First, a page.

In a sport filled with strange customs, baseball's strangest might be the one that occurs every Sept. 1, when the rules of competition suddenly change in a way that both alters the strategy of the game and diminishes the quality of the product. For a league obsessed with its marketability, the curiosity of such an approach was underscored in the top of the fifth inning on Tuesday afternoon, when Gabe Kapler emerged from the Phillies' dugout with two out and was immediately greeted by a chorus of boos (or, rather, an ensemble or power trio of boos, since most choirs run deeper than 12 strong, which is approximately how many people were sitting in the stands at the time).

The source of the fans' discontent was the fact that they'd already seen Kapler two other times that inning, both of which resulted in a pitching change. By the end of the frame, the Phillies had used four pitchers to record three outs, with starter Nick Pivetta facing three batters before giving way to Luis Avilan, Luis Garcia and Adam Morgan, each of whom faced one. Again, this was the fifth inning, and the only thing that spared us from another pitching change was a baserunning mistake by Bryce Harper, who took too hard of a turn at first base on an RBI single and was thrown out from behind to end the frame.

The problem wasn't Kapler, who was simply doing what the rules allowed him to do in a desperate attempt to keep a foundering team afloat. The problem was — and is — the rules themselves. Before Tuesday's game, the Phillies added three pitchers to their active roster, giving Kapler an arsenal of 20 to choose from. They were able to do so because, starting Sept. 1, the active roster limit for MLB teams increased from 25 players to 40. The Phillies, like most big-market teams that are jockeying for playoff position, have taken advantage of the rules, carrying a total of 39 players for Tuesday's doubleheader against the Nationals.

From a strategic standpoint, it would be silly not to summon all available hands. You saw it throughout the Phillies' 3-1 loss to the Nationals in Tuesday's opener. In the fourth inning, Kapler pinch-ran for Justin Bour at first base after the lumbering first baseman drew a one-out walk in a scoreless game. In the sixth, he used two pinch-hitters, which still left him the freedom to call on J.P. Crawford in the eighth, a move that resulted in a one-out double. Two batters later, he used Jose Bautista to pinch-hit while representing the tying run.

"We're always like, should we have more bodies in the bullpen, should we have more bodies in the clubhouse, and the answer is almost always yes, because it gives you courage to be ultra-aggressive and try to win every moment of the game," Kapler said after the loss.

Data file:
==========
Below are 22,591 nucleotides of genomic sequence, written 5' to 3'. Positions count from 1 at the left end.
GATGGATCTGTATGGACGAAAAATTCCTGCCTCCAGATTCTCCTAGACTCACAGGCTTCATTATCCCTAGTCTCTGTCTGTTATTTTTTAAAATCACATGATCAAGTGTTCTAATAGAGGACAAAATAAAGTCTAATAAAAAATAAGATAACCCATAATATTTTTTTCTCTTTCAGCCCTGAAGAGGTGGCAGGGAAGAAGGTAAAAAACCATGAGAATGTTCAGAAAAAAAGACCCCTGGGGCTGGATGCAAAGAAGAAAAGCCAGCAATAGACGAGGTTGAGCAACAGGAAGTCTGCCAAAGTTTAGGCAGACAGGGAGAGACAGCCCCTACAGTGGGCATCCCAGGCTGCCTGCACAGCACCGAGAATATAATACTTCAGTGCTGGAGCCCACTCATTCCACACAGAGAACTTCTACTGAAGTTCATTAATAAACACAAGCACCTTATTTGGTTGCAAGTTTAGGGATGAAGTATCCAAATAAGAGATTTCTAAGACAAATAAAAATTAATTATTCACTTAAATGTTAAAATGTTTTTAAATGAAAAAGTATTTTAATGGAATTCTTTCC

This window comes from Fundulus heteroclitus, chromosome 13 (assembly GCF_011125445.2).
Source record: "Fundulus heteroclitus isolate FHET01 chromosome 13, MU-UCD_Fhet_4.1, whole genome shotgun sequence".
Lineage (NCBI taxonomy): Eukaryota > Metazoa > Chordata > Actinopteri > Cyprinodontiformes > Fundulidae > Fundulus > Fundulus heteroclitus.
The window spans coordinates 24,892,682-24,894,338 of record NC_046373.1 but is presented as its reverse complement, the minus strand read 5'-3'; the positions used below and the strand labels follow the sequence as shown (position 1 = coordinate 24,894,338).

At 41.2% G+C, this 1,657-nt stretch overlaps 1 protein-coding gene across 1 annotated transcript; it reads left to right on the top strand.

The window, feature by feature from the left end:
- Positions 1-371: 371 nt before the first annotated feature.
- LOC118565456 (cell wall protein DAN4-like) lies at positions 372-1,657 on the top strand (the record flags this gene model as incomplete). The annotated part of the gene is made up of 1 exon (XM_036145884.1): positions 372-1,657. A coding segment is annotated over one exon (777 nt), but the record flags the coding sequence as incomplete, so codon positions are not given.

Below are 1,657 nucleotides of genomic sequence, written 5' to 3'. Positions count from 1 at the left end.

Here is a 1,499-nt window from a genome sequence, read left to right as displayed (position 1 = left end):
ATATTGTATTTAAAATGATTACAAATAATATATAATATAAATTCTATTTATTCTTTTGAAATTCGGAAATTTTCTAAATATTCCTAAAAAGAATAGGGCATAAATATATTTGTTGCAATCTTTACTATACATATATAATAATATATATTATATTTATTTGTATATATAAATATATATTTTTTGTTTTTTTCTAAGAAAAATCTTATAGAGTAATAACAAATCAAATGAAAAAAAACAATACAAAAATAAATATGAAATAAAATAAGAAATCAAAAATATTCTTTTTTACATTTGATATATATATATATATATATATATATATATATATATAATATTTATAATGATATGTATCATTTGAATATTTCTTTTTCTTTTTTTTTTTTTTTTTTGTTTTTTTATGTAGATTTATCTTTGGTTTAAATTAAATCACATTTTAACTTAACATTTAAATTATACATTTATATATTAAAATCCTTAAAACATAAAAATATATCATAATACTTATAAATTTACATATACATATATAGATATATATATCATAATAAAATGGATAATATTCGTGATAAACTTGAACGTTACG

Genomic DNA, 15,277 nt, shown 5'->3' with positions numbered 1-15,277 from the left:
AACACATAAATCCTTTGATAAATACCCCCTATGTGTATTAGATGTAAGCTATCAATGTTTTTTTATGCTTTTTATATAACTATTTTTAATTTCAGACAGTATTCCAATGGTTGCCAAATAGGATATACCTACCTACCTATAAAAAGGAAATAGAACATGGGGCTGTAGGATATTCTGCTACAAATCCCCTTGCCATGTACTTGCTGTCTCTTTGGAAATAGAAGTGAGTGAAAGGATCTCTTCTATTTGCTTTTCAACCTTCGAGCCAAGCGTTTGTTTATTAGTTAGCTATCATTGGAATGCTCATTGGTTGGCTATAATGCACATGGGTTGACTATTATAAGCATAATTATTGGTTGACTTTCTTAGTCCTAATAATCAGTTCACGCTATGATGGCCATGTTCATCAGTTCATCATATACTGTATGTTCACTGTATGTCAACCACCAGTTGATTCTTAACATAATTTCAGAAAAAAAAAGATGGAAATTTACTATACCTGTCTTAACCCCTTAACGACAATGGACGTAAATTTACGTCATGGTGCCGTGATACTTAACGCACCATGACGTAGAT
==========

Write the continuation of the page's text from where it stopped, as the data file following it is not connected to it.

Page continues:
That's the right way to think as a manager, but it is also evidence of the extent to which roster expansion changes the very nature of the game during the most pivotal month of the season.

"I think it changed the character of the game in a major way," Kapler said. "Like I said, when you have deeper rosters, you have more players, you have more bullets to fire. You don't have to conserve."

Beyond the nature of wins and losses is that of the game itself. There has been a lot of ink spilled in recent years on ways to make big-league baseball a better product, with particular attention paid to the pace of play. In that regard, the Phillies have plenty of work to do on their own end. The fans who booed the pitching changes in the fifth inning would have been more receptive had they not spent the first four innings watching the home lineup struggle to manufacture any sort of offense against a 25-year-old right-hander who entered the day with a career 7.08 ERA.

Whatever happens over these next two weeks — the Phillies entered Tuesday's nightcap with a 5 1/2-game deficit in the NL East with 19 games to play — Kapler and his front office are going to have some interesting decisions to make this offseason. More pressing than figuring out a path forward is coming up with an accurate picture of where they are right now. Heading into Tuesday's doubleheader, the Phillies were averaging just 3.9 runs per game with a .307 team on-base percentage in 35 games since the trade deadline. They'd won just 15 of those games, their lone saving grace the fact that their only competition in the East is nearly as flawed as they are.

There is an argument to be made that all they need is a second big piece to complement Hoskins at the plate. Put Hoskins and Weapon TBD at the two- and the three-holes, and everybody slots in around them. There's also an argument to be made that no hitter on this team is currently swinging a bat that would be worthy of anything higher than the No. 6 or No. 7 spot in a contending lineup. They have a lot of guys who would be fine in such positions — Odubel Herrera, Nick Williams, Carlos Santana, Maikel Franco, Cesar Hernandez — but when is the last time any of them looked worthy of a spot in the top half of the order?

So, no, expanded rosters weren't the only thing bogging things down on Tuesday. But they did not enhance the viewing experience. People like watching stars. A bullpen might have one or two. None of them has six.

Some of baseball's idiosyncrasies carry a certain charm. The interminable September match-up game is not one of them.